Paul Krugman describes the current crisis in Washington and its parallels with the collapse of Poland at the end of the eighteenth century:
…given the state of American politics, the way the Senate works is no longer consistent with a functioning government. Senators themselves should recognize this fact and push through changes in those rules, including eliminating or at least limiting the filibuster. This is something they could and should do, by majority vote, on the first day of the next Senate session.
Don’t hold your breath. As it is, Democrats don’t even seem able to score political points by highlighting their opponents’ obstructionism.
It should be a simple message (and it should have been the central message in Massachusetts): a vote for a Republican, no matter what you think of him as a person, is a vote for paralysis. But by now, we know how the Obama administration deals with those who would destroy it: it goes straight for the capillaries. Sure enough, Robert Gibbs, the White House press secretary, accused Mr. Shelby of “silliness.” Yep, that will really resonate with voters.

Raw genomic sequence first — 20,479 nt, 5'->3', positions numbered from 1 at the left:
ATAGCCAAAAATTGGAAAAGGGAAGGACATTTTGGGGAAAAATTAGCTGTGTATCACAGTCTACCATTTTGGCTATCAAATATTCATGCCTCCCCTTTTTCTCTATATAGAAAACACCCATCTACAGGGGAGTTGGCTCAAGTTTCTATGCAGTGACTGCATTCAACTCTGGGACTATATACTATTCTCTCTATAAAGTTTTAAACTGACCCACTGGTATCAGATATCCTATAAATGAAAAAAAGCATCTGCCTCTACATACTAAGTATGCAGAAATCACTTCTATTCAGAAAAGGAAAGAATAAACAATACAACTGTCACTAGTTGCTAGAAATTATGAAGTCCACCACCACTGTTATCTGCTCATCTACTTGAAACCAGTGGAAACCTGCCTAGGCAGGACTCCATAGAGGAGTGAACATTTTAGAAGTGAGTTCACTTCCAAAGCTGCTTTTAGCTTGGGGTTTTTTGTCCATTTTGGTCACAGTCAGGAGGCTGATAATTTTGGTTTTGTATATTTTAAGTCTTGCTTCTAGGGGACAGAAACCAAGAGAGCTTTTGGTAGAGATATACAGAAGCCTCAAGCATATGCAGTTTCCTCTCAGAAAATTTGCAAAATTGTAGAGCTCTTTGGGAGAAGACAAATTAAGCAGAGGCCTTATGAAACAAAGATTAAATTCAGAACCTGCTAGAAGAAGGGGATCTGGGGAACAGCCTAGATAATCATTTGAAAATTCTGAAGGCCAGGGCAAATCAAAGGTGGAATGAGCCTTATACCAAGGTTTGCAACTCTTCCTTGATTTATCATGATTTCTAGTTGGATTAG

After the dissolution of Poland, a Polish officer serving under Napoleon penned a song that eventually — after the country’s post-World War I resurrection — became the country’s national anthem. It begins, “Poland is not yet lost.”
Well, America is not yet lost. But the Senate is working on it.
The problem with locating the root of the problem in what has become a dysfunctional Senate, is that it turns the administration into a victim. Krugman might bemoan the White House’s ineffectual defense mechanisms but he’s essentially sidelining the heart of the problem: a weak president.